Clinic studies have showed that long-chain omega-3 polyunsaturated fatty acids (n-3 PUFAs) have beneficial effect on human health, while high levels of n-6 PUFAs in human bodies are closely related to certain diseases such as cancer, cardiovascular diseases and various mental disorders (Riediger et al. 2009). A rational balanced level of n-6 and n-3 fatty acids is important and the ideal n-6/n-3 ratio is 1:1. The current n-6/n-3 ratio in food for human consumption is as high as 8–16 (Enser et al. 1996; Simopoulos. 2003). Because mammals has neither enzymes to synthesize n-6 and n-3 fatty acids nor convert n-6 to n-3 fatty acids (Spychalla et al. 1997; Kang et al. 2001), directly and constantly intake of n-6 and n-3 PUFAs from food is the only source of n-6 and n-3 fatty acids for mammals (Horrocks and Yeo 1999; Arterburn et al. 2006). At present, product from sea fish is main dietary source of n-3 fatty acids for human. However, the serious environment contamination, especially water pollutions, cause methyl mercury and other heavy poisonous metals flow and deposit into fish, and subsequently transfer to fish product consumers (Sidhu. 2003; Park and Johnson 2006; Foran et al. 2005). Furthermore, although higher concentration of n-3 PUFAs in livestocks can be obtained by feeding them with fishmeal and other marine products, it is time-consuming and costly, and is limited by the huge demand of marine products and it has same issue of mercury accumulation in livestocks (Marmer et al. 1984; Mitchell et al. 1991; Naylor et al. 2000). Alternatively, transgenic technology may become direct and effective approach to enrich n-3 fatty acids in livestocks.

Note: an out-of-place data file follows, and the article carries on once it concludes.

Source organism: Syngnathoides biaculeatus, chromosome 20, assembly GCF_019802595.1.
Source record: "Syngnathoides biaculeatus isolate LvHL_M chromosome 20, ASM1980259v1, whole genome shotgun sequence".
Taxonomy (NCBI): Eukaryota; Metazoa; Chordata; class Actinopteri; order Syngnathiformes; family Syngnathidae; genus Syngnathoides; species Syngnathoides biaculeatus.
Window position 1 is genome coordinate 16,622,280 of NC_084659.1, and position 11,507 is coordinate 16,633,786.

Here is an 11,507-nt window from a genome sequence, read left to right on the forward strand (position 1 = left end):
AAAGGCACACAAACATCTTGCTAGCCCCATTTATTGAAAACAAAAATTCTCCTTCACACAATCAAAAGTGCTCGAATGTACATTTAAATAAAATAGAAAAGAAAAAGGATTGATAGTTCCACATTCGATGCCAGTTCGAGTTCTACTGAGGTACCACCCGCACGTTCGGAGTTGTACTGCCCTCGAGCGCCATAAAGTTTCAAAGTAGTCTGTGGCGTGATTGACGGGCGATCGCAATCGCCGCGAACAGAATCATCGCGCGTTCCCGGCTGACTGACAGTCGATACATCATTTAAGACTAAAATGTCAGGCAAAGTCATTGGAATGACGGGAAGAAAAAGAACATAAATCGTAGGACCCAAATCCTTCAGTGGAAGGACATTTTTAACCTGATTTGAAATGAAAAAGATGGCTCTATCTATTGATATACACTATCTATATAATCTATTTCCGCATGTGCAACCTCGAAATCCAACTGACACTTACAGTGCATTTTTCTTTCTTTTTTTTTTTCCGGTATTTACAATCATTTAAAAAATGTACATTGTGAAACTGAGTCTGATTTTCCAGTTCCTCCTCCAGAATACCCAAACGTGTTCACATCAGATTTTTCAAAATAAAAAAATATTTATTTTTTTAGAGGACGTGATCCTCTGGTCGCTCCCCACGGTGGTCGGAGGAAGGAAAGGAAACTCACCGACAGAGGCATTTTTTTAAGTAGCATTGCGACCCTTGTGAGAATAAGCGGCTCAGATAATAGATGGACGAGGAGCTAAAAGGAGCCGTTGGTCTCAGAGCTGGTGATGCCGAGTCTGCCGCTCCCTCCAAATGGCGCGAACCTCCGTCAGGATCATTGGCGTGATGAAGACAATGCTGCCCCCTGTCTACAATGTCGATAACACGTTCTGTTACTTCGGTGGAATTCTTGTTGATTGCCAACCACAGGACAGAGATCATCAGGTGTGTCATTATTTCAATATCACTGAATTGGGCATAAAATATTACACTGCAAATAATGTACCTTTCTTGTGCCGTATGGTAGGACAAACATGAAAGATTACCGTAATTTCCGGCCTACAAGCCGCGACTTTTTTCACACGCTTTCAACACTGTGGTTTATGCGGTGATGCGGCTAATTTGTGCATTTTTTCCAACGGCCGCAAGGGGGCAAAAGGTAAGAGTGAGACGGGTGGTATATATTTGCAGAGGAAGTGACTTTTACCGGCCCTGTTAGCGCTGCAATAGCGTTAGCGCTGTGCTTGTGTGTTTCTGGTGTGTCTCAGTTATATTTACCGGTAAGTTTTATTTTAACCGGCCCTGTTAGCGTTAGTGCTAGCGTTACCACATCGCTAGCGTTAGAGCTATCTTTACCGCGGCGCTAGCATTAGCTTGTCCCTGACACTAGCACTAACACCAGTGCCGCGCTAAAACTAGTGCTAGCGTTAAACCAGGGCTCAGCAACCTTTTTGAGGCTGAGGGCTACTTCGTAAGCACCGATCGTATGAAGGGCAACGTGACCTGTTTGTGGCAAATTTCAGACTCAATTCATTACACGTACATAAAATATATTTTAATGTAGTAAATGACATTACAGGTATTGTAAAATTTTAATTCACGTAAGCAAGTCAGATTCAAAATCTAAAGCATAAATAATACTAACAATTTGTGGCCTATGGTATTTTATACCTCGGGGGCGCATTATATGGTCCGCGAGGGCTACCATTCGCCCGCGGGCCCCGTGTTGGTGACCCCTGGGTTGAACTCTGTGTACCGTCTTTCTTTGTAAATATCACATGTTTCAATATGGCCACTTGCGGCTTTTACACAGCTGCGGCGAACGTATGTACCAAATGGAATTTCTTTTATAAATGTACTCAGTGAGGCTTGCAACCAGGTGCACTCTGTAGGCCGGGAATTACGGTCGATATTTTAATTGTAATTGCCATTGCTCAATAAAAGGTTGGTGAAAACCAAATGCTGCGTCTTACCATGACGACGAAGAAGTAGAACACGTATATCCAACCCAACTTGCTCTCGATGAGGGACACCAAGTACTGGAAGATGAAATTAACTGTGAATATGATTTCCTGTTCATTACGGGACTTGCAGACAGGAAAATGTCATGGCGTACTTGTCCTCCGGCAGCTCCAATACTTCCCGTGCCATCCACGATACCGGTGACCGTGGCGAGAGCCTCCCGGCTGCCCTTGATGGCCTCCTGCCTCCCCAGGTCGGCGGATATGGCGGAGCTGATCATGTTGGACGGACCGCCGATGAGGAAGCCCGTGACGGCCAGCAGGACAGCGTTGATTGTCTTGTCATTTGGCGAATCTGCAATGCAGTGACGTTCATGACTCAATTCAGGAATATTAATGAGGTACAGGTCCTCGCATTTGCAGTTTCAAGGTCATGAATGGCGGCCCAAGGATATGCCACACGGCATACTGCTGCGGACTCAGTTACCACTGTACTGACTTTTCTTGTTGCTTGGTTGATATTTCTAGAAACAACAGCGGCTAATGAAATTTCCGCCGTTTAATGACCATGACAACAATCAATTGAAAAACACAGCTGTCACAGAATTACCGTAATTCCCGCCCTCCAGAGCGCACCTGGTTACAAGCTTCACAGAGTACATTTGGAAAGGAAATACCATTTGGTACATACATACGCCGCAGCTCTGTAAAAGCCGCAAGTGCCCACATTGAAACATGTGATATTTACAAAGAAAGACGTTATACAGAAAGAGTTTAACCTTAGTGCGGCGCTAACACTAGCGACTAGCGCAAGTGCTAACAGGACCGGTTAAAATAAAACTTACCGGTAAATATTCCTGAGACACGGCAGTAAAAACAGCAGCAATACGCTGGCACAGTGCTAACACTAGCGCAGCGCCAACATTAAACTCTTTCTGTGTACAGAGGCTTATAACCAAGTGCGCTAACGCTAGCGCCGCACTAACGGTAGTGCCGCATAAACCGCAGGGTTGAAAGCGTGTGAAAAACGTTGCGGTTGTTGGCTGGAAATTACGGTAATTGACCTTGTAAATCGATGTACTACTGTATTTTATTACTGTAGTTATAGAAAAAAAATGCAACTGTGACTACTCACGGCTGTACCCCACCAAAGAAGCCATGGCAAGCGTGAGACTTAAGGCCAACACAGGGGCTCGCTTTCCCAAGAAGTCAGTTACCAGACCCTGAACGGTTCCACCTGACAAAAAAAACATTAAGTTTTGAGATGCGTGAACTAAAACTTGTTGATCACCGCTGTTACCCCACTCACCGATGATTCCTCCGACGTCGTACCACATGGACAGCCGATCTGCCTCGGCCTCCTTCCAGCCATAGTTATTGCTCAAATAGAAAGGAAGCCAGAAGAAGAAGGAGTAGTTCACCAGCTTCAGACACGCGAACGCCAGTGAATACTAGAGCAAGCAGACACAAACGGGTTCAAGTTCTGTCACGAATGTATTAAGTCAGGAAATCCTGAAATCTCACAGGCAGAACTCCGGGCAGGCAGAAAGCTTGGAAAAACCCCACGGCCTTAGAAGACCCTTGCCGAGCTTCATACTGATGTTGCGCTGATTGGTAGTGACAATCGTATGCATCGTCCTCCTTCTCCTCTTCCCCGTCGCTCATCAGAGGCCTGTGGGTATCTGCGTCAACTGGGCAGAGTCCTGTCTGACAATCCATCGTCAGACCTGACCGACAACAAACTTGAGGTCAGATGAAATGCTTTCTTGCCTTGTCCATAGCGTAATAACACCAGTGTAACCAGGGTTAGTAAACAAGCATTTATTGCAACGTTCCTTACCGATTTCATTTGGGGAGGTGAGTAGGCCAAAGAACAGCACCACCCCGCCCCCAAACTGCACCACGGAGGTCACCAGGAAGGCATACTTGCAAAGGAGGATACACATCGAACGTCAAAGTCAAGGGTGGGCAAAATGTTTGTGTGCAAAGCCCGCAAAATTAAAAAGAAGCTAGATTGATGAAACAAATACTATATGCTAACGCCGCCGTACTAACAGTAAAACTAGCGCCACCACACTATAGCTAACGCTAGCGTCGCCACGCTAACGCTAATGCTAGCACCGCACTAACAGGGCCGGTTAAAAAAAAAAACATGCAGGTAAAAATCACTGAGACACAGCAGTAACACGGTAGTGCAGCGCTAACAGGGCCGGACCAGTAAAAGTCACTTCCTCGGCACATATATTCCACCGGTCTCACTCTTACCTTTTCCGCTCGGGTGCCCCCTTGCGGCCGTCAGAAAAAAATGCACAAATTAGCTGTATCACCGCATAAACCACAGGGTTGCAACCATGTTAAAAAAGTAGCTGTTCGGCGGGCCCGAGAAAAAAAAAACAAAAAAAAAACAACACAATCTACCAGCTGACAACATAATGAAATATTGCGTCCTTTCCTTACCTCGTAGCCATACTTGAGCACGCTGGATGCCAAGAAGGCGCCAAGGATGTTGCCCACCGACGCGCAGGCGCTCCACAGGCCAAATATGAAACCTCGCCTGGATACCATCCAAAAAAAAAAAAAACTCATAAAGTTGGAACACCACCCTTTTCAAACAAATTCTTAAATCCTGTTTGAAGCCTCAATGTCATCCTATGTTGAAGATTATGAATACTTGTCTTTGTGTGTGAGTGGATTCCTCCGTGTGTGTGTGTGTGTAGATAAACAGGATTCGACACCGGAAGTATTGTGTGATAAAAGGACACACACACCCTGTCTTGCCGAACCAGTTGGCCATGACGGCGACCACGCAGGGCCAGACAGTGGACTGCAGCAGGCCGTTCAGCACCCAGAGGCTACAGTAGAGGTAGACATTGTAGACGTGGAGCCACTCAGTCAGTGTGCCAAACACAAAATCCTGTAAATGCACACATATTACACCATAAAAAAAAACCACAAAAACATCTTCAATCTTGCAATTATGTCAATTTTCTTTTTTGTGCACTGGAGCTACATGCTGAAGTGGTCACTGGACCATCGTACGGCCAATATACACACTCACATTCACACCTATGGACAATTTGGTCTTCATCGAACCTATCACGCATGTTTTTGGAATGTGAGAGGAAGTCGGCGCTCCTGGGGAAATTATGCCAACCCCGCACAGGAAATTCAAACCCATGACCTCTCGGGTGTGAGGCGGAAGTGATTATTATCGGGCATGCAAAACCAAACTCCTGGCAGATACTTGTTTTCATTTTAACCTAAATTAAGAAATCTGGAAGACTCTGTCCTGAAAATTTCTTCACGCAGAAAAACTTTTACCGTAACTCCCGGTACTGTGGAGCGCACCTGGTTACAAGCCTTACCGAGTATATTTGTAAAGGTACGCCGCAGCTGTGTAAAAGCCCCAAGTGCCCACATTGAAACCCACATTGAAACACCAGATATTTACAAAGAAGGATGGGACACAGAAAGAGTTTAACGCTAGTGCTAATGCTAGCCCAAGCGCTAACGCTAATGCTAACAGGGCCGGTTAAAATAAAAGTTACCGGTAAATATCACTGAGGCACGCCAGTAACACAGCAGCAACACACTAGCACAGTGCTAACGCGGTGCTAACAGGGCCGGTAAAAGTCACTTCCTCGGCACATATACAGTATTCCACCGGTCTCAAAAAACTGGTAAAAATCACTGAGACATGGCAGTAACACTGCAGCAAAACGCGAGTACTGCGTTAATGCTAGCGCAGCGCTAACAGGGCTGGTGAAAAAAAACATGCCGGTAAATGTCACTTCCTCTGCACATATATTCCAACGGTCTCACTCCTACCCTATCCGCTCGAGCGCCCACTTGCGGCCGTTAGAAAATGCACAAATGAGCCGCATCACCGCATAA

Kang et al. reported that expression of a humanized fat-1 gene (hfat-1), encoding an n-3 fatty acid desaturase from Caenorhabditis elegans, in mice resulted in a significant increase of n-3 fatty acids as well as a sharply decreased ratio of n-6/n-3 fatty acids in the hfat-1 transgenic mice (Kang et al. 2004). n-3 fatty acids in the milk of transgenic mice were also significantly increased. When neonatal mice were fed with the transgenic milk, the docosahexaenoic acid (DHA) content in their brains increased (Kao et al. 2006; Bongiovanni et al. 2007). Lai et al. generated healthy hfat-1 transgenic pigs and reported a significantly increased level of n-3 fatty acids and reduced n-6/n-3 ratio in the transgenic pigs compared with wild-type pigs (Lai et al. 2006). Other reports have also showed that fatty acid desaturase genes isolated from higher plants such as maize (Tao et al. 2006), spinach (Saeki et al. 2004), and scarlet weeds (Indo et al. 2009) worked well in mammals after being introduced into animal cells.

In this study, a mammalianized fat-1 (mfat-1) expression vector was constructed and introduced into primary fetal bovine fibroblasts. A transgenic cow that expressed mfat-1 gene was produced by somatic cell nuclear transfer (NT) and compositions of n-3 and n-6 PUFA in the transgenic were analyzed.

Materials and methods

Construct of mfat-1 vector

Construct of the mfat-1 gene expression vector. The coding region of the fat-1 gene from C. elegans (GenBank: NM_001028389) was optimized for mammalian cell expression and named as mfat-1. The mfat-1 cDNA was synthesized and constructed into the mfat-1 expression vector, pST200, consisting of a mouse muscle creatine kinase enhancer, cytomegalovirus enhancer with a chicken β-actin promoter. A pgk-neo expression cassette flanked by loxP sites was linked to the construct as the selection marker.

Cell culture and preparation of transfected cells

Donor cell lines were established from a 50-days fetus of Holstein cow. Tissue was minced, suspended in DMEM/Ham’s F12 (1:1) supplemented with 15% FBS and antibiotics, seeded in 25 cm2 tissue culture flasks, and cultured at 39°C in a humidified atmosphere of 5% CO2 in air for several days. The mfat-1 expression vector, pST200, was linearized and transfected into early passage of the primary bovine fetal fibroblast by electroporation. The transfected cells were selected with 250 μg/ml of G418. The G418-resistant colonies were pooled and used to clone mfat-1 transgenic embryos by NT as described below.